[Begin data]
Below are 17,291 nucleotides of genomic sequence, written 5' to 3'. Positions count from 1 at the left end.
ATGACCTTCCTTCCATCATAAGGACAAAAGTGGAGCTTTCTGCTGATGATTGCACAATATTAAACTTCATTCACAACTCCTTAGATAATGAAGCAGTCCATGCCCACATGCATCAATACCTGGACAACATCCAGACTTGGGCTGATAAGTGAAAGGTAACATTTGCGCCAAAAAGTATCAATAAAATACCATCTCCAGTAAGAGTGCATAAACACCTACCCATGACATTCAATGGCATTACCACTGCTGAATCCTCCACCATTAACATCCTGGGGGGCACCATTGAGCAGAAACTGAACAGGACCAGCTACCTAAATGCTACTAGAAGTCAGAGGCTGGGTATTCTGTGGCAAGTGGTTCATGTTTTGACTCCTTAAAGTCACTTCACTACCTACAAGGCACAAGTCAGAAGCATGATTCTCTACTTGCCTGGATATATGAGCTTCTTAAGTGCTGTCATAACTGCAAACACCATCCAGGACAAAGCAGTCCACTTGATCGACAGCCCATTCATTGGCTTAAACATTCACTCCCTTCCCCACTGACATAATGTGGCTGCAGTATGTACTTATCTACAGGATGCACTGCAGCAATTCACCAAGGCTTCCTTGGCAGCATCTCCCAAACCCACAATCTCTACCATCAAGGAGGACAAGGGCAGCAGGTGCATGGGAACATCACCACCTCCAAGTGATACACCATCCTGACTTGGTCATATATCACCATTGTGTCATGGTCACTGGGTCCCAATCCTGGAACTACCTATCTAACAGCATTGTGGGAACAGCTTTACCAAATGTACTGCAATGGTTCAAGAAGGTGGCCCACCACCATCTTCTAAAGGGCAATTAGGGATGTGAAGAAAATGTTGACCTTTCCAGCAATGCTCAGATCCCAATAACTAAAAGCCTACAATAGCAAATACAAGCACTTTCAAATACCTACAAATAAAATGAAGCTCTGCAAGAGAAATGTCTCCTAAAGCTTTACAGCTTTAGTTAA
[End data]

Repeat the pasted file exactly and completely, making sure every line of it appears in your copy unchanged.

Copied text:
Below are 17,291 nucleotides of genomic sequence, written 5' to 3'. Positions count from 1 at the left end.
ATGACCTTCCTTCCATCATAAGGACAAAAGTGGAGCTTTCTGCTGATGATTGCACAATATTAAACTTCATTCACAACTCCTTAGATAATGAAGCAGTCCATGCCCACATGCATCAATACCTGGACAACATCCAGACTTGGGCTGATAAGTGAAAGGTAACATTTGCGCCAAAAAGTATCAATAAAATACCATCTCCAGTAAGAGTGCATAAACACCTACCCATGACATTCAATGGCATTACCACTGCTGAATCCTCCACCATTAACATCCTGGGGGGCACCATTGAGCAGAAACTGAACAGGACCAGCTACCTAAATGCTACTAGAAGTCAGAGGCTGGGTATTCTGTGGCAAGTGGTTCATGTTTTGACTCCTTAAAGTCACTTCACTACCTACAAGGCACAAGTCAGAAGCATGATTCTCTACTTGCCTGGATATATGAGCTTCTTAAGTGCTGTCATAACTGCAAACACCATCCAGGACAAAGCAGTCCACTTGATCGACAGCCCATTCATTGGCTTAAACATTCACTCCCTTCCCCACTGACATAATGTGGCTGCAGTATGTACTTATCTACAGGATGCACTGCAGCAATTCACCAAGGCTTCCTTGGCAGCATCTCCCAAACCCACAATCTCTACCATCAAGGAGGACAAGGGCAGCAGGTGCATGGGAACATCACCACCTCCAAGTGATACACCATCCTGACTTGGTCATATATCACCATTGTGTCATGGTCACTGGGTCCCAATCCTGGAACTACCTATCTAACAGCATTGTGGGAACAGCTTTACCAAATGTACTGCAATGGTTCAAGAAGGTGGCCCACCACCATCTTCTAAAGGGCAATTAGGGATGTGAAGAAAATGTTGACCTTTCCAGCAATGCTCAGATCCCAATAACTAAAAGCCTACAATAGCAAATACAAGCACTTTCAAATACCTACAAATAAAATGAAGCTCTGCAAGAGAAATGTCTCCTAAAGCTTTACAGCTTTAGTTAA